Interview with Antonio Gades and an extract of the flamenco dance
In a bar in Saint Germain des Prés in Paris, an interview with Antonio Gades talking about flamenco, its history, its teaching and the research he is undertaking to help to develop this art. Extract from his show being performed in Paris.
Flamenco according to Antonio Gades
In 1969 at the Théâtre des Nations, Antonio Gades (1936-2004) presented at his Classical Spanish dance and flamenco show; He was one of the flamenco dancers and choreographers. At his side, Cristina Hoyos (born in 1946) was performing a version of the farruca  that had been choreographed for a duo, as well as singer Gómez de Jerez (born in 1952) accompanied by Emilio de Diego Nieto's two guitars (composer born in 1942) and Antonio Solera. His dance master Pilar López (1912-2008) introduced him to Vicente Escudero (1885-1980) in 1955. But the real encounter didn't occur until 1963. From that point onwards, she was to have a huge influence on his vision of flamenco and his aesthetic choices. She guided him in the renovation of the flamenco dance, which was decisive and essential for future generations.
In 1984, Antonio Gades gave a long interview: "it is in the flamenco tradition to express sentiment. The dance has greatly deviated from what it was originally, an expression of a state of mind. People used to dance with joy. People used to stamp their feet in anger. Man has slowing transformed this explosion of energy into spins, jumps, elegant figures and often we no longer understand why»
«To return to what makes flamenco truly flamenco, there has to be an immediate spontaneity, freedom to express feeling at the very instant one experiences it. You need to feel joy and pain, and let them show through, you need to give them form. So I start by looking at folklore and work not with the intention of reconstructing the past but inventing something new. (...) Arms obey a code, while the flamenco dancer uses his shoulders and produces broken lines. Arms are a projection of energy. They make it explode. (...) It's important to find a balance in all the freedom we have.»
«Vicente Escudero with Antonia Mercé (stage name"La Argentina") (1890-1936) brought the flamenco of the village fete to the theatre stage.'' It was often poor people who were trying to earn a living from performing two steps of farruca and a litttle zapateado. La Argentina and Vicente Escudero thought they could do better. (...). Vicente Escudero was a very dignified man and remained a kind of knight until his death. I liked his arrogance towards life, his exemplary attitude. He fought against the Franco regime without saying a word, just by the simple refusal to work on anything official. In terms of style, (...) he designed a new aesthetic. He was probably the first to dance with his arms raised. People didn't do very much with their hands before that. Dancers generally held their hands at waist height so they could pay attention to what they were doing with their feet. They snapped their fingers.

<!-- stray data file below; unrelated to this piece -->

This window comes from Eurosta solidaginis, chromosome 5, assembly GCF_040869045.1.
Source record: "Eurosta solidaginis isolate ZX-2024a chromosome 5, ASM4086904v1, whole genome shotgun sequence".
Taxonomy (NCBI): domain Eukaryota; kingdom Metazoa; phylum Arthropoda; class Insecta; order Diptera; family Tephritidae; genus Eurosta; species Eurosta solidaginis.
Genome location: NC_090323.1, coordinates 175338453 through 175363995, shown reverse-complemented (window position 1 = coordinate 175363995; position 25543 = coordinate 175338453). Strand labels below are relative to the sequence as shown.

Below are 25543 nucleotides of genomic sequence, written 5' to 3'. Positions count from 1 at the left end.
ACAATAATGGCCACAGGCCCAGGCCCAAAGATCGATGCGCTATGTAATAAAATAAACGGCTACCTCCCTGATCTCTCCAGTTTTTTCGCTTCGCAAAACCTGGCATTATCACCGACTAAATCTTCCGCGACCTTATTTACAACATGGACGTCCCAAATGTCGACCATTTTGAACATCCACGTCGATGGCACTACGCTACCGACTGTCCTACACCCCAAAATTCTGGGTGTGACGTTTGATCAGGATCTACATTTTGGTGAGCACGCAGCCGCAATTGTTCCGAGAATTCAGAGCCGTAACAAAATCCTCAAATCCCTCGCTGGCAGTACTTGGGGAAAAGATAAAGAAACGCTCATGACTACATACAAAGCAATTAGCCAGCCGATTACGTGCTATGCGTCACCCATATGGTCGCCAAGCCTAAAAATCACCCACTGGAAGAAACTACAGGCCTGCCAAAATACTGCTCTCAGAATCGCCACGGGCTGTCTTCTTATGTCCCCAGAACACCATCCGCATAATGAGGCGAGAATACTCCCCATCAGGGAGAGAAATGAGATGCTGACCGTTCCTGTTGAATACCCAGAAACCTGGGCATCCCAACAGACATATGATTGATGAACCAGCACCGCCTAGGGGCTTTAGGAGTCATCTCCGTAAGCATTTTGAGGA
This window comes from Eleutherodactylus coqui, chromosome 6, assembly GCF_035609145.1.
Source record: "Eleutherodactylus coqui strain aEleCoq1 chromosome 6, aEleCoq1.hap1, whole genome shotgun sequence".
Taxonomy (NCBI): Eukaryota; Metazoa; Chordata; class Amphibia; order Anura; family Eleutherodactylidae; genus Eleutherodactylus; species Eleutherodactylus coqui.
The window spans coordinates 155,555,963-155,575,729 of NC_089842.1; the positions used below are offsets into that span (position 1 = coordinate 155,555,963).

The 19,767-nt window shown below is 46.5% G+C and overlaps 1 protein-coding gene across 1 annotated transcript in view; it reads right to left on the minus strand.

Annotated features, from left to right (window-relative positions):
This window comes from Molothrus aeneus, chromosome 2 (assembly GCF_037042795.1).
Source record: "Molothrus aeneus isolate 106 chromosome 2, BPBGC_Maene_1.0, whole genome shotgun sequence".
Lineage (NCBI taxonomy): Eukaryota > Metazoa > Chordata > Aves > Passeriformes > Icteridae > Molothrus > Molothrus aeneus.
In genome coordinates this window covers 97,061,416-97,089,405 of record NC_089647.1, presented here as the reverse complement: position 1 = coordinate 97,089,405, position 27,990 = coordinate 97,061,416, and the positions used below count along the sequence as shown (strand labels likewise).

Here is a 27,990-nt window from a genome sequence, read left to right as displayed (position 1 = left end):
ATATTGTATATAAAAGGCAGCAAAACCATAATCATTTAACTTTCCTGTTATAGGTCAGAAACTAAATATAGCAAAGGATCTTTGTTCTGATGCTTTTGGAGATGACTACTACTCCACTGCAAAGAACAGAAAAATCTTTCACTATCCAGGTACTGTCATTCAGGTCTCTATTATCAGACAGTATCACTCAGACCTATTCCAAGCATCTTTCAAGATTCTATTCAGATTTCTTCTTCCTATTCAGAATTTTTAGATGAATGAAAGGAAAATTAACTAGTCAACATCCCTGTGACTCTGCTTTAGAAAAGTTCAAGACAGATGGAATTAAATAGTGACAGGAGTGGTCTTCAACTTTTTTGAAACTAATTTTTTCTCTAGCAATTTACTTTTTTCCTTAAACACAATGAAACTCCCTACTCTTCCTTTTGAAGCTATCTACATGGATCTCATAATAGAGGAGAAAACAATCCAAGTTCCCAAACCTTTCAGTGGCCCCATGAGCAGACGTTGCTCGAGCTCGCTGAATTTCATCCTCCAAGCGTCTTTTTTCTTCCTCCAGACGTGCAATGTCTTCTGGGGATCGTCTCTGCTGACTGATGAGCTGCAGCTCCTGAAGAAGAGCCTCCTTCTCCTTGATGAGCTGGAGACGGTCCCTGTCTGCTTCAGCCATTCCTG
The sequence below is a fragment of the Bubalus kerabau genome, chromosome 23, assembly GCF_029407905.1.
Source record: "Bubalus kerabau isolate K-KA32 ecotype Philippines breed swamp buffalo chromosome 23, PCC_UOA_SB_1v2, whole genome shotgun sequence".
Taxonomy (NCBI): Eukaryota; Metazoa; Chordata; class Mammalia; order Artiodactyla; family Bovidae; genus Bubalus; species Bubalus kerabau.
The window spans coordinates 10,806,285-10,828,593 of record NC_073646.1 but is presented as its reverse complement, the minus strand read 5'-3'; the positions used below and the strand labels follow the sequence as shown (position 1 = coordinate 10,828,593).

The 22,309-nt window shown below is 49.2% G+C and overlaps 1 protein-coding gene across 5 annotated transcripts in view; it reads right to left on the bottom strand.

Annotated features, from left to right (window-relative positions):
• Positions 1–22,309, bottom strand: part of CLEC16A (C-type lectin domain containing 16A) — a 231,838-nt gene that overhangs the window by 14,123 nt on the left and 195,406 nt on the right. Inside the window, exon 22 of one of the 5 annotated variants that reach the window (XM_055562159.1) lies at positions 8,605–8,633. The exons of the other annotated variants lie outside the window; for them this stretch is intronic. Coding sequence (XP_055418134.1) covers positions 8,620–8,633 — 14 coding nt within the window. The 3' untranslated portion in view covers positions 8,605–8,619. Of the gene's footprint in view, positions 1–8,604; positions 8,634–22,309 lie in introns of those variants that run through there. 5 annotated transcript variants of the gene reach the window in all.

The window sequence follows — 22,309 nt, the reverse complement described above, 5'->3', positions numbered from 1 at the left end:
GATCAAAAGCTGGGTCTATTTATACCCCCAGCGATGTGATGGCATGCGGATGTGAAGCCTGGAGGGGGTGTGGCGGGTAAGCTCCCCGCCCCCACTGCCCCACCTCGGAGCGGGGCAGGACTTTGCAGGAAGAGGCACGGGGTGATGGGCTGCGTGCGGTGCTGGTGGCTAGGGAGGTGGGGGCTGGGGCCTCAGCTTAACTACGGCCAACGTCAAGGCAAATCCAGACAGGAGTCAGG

-If there has been a development of flamenco singing, I fear that it has tended to become duller. It is the guitar that has developed the most. The most accomplished flamenco singing is still the one with the oldest roots. The record industry has played a negative role, leading to a semi-popular, hybridised form of flamenco song. In terms of dance, there have always been two well-defined types: flamenco danced by a mature man, a little overweight. With a woman who is also a little on the large size. The developments and changes that have affected this couple are very pretty but the possibilities for invention are limited;
- And the flamenco of the new generation. Well that benefits from our experience. From the moment they start, they have a certain awareness of the show. So we managed to give a theatrical design to this art. Young people are on an equal footing with this approach. We achieved change» 
 the farruca is a form of flamenco created by the dancer known by the pseudonym El Faíco (ca. 1850-1938) along with guitarist Ramón Montoya (1879-1949). It also gave rise to sung versions with or without dance. It can have a binary rhythm depending on the model of flamenco tangos.
 Pierre Lartigue (photographs by Colette Masson), Antonio Gades. Le Flamenco., Paris, Albin Michel - L'Avant Scène, 1984, p. 60-62.